In our study the ACR diagnosis with were the diagnosis and the inclusion base for the patients, and not the Chinese diagnosis. That agreed with almost all the published studies on the same topic as all used the western diagnosis [20].

None of the previous investigators had used the Chinese way to diagnose the patients or what is known as TCM, but all used the western diagnosis based on the ACR diagnosis as inclusion criteria for selection of patients of knee OA [10], and namely the clinical & radiological domains, only one study [21] had used the clinical domain only of ACR criteria for selecting patients.

Regarding the disease duration, the mean of our results was around 6 years for the 3 groups that was the case in a study [22] carried out on the patients’ duration of disease mean was 6 years as well. In other study [23] the mean was 10 years (somewhat higher than our results), most probably because the age group was older than ours (mean age was around 60 years while in our patients was around 46 years)

Our study results demonstrated that although patients in group I, II and III reported improvement of their pain either assessed by pain domain of WOMAC or VAS both at 8 and 13 weeks of the study but there were intergroup differences in favor of true either manual or electrical stimulated compared to sham acupuncture at 8 and 13 weeks (WOMAC P=0.015, & 0.0001, and VAS P=0.058NS, & 0.0001 respectively).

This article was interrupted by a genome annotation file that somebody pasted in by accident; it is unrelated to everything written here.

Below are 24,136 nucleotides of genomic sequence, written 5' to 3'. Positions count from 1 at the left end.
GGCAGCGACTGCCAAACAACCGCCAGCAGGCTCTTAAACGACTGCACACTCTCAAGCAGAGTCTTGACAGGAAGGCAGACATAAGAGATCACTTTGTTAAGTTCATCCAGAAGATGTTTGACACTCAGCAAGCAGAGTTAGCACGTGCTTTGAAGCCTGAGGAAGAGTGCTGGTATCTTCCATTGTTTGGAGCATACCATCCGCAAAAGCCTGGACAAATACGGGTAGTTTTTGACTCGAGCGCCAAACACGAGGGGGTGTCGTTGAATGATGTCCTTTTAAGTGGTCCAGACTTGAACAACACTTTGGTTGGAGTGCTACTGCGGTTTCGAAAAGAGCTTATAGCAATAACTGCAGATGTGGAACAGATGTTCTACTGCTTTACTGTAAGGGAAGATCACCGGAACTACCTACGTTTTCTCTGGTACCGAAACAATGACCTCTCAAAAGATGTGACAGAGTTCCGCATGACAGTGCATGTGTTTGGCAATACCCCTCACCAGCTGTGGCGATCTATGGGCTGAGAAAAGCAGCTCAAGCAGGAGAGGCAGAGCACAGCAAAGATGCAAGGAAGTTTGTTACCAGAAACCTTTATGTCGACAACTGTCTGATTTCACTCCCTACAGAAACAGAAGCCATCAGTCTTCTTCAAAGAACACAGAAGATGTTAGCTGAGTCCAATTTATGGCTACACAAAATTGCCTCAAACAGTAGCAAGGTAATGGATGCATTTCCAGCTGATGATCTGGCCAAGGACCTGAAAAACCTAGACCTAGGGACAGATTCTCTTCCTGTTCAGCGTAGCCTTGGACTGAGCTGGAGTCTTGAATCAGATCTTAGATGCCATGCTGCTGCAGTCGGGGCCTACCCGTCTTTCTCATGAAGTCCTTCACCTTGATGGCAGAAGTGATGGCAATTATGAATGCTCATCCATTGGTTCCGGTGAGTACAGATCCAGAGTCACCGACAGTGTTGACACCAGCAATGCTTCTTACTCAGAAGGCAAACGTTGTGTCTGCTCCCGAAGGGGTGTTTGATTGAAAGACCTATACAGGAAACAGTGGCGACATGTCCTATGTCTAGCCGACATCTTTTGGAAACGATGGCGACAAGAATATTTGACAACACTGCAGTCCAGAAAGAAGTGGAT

These results are in agreement with the results of the some other studies [1-8] as they found that treatment group had significant reduction in pain by VAS and analgesic use compared to no treatment group (p<0.01) after 6 sessions in 3 weeks, their patients were all initially waiting for arthroplasty; 7 out of 29 patients no longer wanted surgery after acupuncture treatment (at a total estimated saving of $60,000. Also these results are in agreement with the results [8] that used acupuncture treatment and standard care (as control) and found significant improvement in patients’ pains for acupuncture group compared to control at 4 and 8 weeks (WOMAC for pain intergroup difference P<0.001). Others [7,22] had similar results. It was demonstrated6 that a clear effect of true and sham acupuncture compared to usual care, 73% of patients included in the study showed at least 33% improvement in pain after acupuncture treatment, though groups didn’t differ significantly. In other study [24], they found no benefit for acupuncture compared to sham, but they suggest that sham acupuncture may have pain relieving effects and that this may explain the relative equivalence of acupuncture compared to sham acupuncture. They concluded that there is moderately strong evidence supporting adjunctive use of acupuncture.

In our study stiffness and function domains of the WOMAC were improved at 8th & 13th weeks from base-line, this improvement was significantly different among groups as significant differences between group I and II were noticed at week 8 for function WOMAC domain (at 8 week) and stiffness WOMAC domain (at 13 week) that in favor of electroacupuncture, while there were significant differences between either group I and II from one side, and group III (sham) from the other side, i.e., real acupuncture in the 2 treatment groups was more effective than sham group (P=0.014 & 0.001, at week 8, respectively) & (P=0.0001 & 0.0001, at week 13, respectively).